“Jim is a great hire for this job,” said Robert Eyler, the forum’s chief economist and founding CEO. “He had a life sciences-based company and he was CEO of that company — he knows the industry very well. Jim also comes with some nonprofit board experience, where there was a political advocacy piece of it.”
Cordeiro, a 42-year-old Novato resident, succeeds Steve Lockett, who relocated to North Carolina after a half-year stint in the post, the forum announced last month.
Cordeiro has 18 years of industry experience working as a leading scientist at Nodality, Affymetrix and other biotechnology and academic organizations.
“One of the things the Marin Economic Forum is likely to do is get a little more involved in higher-level socioeconomic and sociopolitical issues in Marin County that affect Marin County business, and Jim has some experience in that, too,” Eyler said.
Cordeiro has served as an adviser and on the board of directors for the Pacifica Education Foundation, which has a focus on 21st-century learning and technology.
Marin Economic Forum’s $400,000-a-year budget is funded by the county of Marin, contributions from businesses and individuals, and revenue generated from economic reports prepared by the forum. The county provides matching funds up to $150,000 per year. Founding sponsors, who contribute a minimum of $10,000 a year, include Autodesk, Bank of America, Kaiser Permanente, Marin General Hospital, Whole Foods Markets, the city of Novato and the county of Marin.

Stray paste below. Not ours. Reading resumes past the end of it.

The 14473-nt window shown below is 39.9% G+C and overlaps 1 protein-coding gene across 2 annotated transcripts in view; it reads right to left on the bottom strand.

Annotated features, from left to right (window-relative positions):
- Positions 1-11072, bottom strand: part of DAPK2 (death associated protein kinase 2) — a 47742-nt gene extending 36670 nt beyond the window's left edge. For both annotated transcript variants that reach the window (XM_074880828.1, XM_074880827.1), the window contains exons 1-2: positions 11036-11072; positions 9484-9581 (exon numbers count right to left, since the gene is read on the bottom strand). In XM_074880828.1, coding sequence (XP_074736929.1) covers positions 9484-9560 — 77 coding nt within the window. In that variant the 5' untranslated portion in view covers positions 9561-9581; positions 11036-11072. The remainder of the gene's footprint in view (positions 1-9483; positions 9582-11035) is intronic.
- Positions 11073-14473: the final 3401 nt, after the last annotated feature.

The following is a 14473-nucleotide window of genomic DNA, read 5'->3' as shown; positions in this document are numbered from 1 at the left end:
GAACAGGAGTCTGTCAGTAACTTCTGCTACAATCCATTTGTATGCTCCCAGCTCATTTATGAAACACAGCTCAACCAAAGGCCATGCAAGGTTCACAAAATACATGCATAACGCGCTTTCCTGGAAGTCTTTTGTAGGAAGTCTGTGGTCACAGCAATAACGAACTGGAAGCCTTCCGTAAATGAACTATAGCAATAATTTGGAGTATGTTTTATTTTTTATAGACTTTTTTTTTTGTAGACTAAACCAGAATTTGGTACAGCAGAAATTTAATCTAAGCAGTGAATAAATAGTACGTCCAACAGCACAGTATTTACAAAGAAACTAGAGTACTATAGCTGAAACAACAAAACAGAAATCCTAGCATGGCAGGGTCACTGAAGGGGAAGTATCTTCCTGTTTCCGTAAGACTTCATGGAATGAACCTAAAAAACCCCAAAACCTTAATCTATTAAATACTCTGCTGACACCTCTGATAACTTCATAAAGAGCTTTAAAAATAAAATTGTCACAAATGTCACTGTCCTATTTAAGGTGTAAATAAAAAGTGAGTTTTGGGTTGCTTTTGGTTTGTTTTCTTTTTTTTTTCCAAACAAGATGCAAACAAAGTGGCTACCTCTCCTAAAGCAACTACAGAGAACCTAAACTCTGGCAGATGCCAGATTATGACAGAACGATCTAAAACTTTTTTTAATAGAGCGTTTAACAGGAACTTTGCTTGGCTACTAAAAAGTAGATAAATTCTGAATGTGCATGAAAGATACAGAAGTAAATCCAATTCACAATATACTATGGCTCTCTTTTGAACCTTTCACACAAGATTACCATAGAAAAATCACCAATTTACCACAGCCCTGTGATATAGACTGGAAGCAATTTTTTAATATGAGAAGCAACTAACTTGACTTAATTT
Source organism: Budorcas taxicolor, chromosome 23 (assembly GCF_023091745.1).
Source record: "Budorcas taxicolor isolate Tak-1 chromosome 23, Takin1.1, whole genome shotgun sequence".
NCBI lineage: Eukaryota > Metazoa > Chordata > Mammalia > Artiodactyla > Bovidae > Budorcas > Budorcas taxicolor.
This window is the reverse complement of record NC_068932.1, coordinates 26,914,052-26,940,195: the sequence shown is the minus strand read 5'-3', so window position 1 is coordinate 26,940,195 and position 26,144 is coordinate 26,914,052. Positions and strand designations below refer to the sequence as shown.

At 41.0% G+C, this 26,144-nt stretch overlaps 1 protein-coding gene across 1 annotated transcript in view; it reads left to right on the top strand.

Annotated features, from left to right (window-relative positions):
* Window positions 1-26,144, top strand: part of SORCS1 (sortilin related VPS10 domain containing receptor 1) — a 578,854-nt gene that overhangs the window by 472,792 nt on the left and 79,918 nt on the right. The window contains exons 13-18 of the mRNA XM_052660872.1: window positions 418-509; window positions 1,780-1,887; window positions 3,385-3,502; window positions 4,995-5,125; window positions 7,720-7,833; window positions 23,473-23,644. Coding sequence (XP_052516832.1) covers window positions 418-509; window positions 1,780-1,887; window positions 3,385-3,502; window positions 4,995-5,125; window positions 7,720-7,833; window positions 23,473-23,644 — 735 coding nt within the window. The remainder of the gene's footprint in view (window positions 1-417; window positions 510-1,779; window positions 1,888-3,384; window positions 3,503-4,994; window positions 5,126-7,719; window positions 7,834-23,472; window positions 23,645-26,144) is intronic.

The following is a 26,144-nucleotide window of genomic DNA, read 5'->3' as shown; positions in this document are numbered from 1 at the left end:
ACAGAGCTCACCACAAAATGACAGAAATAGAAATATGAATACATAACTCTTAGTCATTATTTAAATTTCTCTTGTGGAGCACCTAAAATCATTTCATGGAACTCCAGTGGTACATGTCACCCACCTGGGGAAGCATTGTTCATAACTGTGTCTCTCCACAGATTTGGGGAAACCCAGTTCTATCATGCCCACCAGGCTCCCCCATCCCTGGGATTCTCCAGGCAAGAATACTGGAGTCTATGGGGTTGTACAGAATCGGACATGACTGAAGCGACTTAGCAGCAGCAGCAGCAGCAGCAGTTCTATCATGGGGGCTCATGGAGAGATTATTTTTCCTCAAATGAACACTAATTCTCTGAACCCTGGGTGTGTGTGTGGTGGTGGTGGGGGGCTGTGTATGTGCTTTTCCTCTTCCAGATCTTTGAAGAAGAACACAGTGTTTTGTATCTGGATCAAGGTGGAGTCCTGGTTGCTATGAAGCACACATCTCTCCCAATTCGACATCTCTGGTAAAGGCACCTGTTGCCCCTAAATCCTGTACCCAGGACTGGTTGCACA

The Marin Economic Forum has teamed with the city of Novato, the Buck Institute and other regional organizations to form the North Bay Life Sciences Alliance to promote further biotech development in the North Bay.
“The focus of the economic forum is how we can build a sustainable pipeline in the innovation space and life sciences,” Cordeiro said. “Through partnerships and collaborative efforts we are working on with them to commercialize the intellectual property that is generated through them.”
Marin Supervisor Judy Arnold, vice president of the forum’s executive board, said Cordeiro’s resume is impressive and he will serve the nonprofit well.
“He comes from a focus in life sciences, and the Marin Economic Forum is focusing on bringing more of that to Marin,” she said. “We are very excited about the possibilities to grow and for Marin County to become more of a go-to place for businesses and work.”
Cordeiro said there is room to grow in the existing industry, pointing out Marin’s biotech and life sciences leaders, including BioMarin Pharmaceutical Inc., Ultragenyx Pharmaceutical, Raptor Pharmaceutical Corp. and Cytograft Tissue Engineering,
“Life sciences is my background — it’s a passion of mine,” Cordeiro said. “These are the kind of jobs we want to make available, so people can afford to live and work here.”
Cordeiro holds a bachelor’s degree in marine biology from the University of California at Santa Cruz as well as several patents.
“The Buck Institute is absolutely an asset to the growth of life science commerce in Marin,” says Robert Eyler, Sonoma State University professor of economics and chief economist for the Marin Economic Forum. “Short of a leading research university, there’s nothing like it between the Golden Gate Bridge and the University of Oregon in Eugene.””
Read more at Marin Magazine
“Robert Eyler, chief economist of the Marin Economic Forum, said Marin cities could use the Netflix filming as an opportunity to attract other film shoots.”